“I think we need to start thinking about it, if we haven’t already, like the flu,” he continued. “Every year, anyone aged six months or older is likely to get a new injection.”
The widespread success of an ongoing vaccination campaign, however, remains an open question. Given the lukewarm response to third doses by many Virginians, some health officials predict limited enthusiasm for updated injections, including a omicron-specific booster scheduled for this fall.
And a Republican governor in Virginia is unlikely to change things, many say. As Youngkin pushed for a “return to normal” after two years of COVID-19 precautions — including a successful effort to end masking requirements in Virginia schools — health officials say ‘They saw no interference in local or state efforts to increase vaccination rates.
Since Jan. 15, the state Department of Health has spent more than $33.2 million to support FEMA vaccination projects, including 532 mobile clinics statewide. Local health departments have made increasingly granular efforts to reach unvaccinated Virginians, including Medicaid members. And officials have tried new outreach approaches, including texts to remind people of their eligibility for recalls.
Even Youngkin attempted direct calls. In February, the governor released two public service announcements promoting vaccines, saying he and his family chose to get vaccinated. And he hosted two roundtables with community leaders in Abingdon and Petersburg, aimed at discussing ways to increase local immunization rates.
In St. Petersburg, leaders explained how the continued lack of medical providers had eroded confidence in the health system. In Abingdon, officials asked Youngkin to do even more to encourage vaccination, pushing back against the state’s common refrain that Virginians should contact their doctor with any questions or concerns.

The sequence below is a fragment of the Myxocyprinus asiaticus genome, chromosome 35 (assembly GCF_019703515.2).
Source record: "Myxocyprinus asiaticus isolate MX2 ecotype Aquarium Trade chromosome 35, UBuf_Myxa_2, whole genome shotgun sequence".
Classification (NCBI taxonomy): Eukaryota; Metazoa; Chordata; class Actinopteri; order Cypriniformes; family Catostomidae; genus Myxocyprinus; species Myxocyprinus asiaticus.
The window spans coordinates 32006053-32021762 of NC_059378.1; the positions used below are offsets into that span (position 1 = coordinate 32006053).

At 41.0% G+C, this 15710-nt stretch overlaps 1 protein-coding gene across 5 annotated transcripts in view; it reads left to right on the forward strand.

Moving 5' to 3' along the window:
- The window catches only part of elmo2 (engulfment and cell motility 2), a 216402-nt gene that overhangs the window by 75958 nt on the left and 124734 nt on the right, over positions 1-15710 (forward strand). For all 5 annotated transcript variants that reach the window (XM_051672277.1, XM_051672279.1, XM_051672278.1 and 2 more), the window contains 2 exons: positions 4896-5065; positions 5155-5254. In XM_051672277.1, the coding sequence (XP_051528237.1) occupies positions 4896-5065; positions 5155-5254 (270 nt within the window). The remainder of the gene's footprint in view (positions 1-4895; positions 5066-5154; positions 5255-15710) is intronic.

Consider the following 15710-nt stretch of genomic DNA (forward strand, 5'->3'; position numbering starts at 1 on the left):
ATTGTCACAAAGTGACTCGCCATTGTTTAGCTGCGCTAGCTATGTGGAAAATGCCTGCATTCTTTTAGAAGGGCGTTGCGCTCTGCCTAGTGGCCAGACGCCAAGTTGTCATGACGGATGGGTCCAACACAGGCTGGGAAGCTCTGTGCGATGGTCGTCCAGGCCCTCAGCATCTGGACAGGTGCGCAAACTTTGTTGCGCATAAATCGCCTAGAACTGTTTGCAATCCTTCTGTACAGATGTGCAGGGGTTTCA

“The idea of ’Talk to your doctor’ is great if you have a doctor and you have the time to do it,” said Breanne Forbes-Hubbard, who attended the discussion as the health manager of population for the Mount Rogers Health District in the southwest. Virginia. “But doctors are busy, it’s hard to get a call back and it’s hard to make the time to do that, let alone if you don’t have a trusted provider.”
Youngkin was engaged at the meeting, Forbes-Hubbard said, but she didn’t notice much of a difference in community demand for vaccines after the roundtable or the launch of the governor’s public service campaign. His experience matches that of many other local health officials, who say they have struggled to convince residents who still haven’t opted in to get vaccinated.
“I think Governor Youngkin’s appeal helped some, but by January 2022 a large percentage of the population was basically done with COVID and even he wasn’t going to change his mind,” Dr. Noelle said. Bissell, director of the New River. Health District and acting chief of three other local health departments in Southwest Virginia, wrote in an email this week.
“The few people we manage to accept the vaccine after refusing it for so long are the ones we interact with about all of the health department services,” she added. “COVID pops up as part of the conversation, but not the only focus.”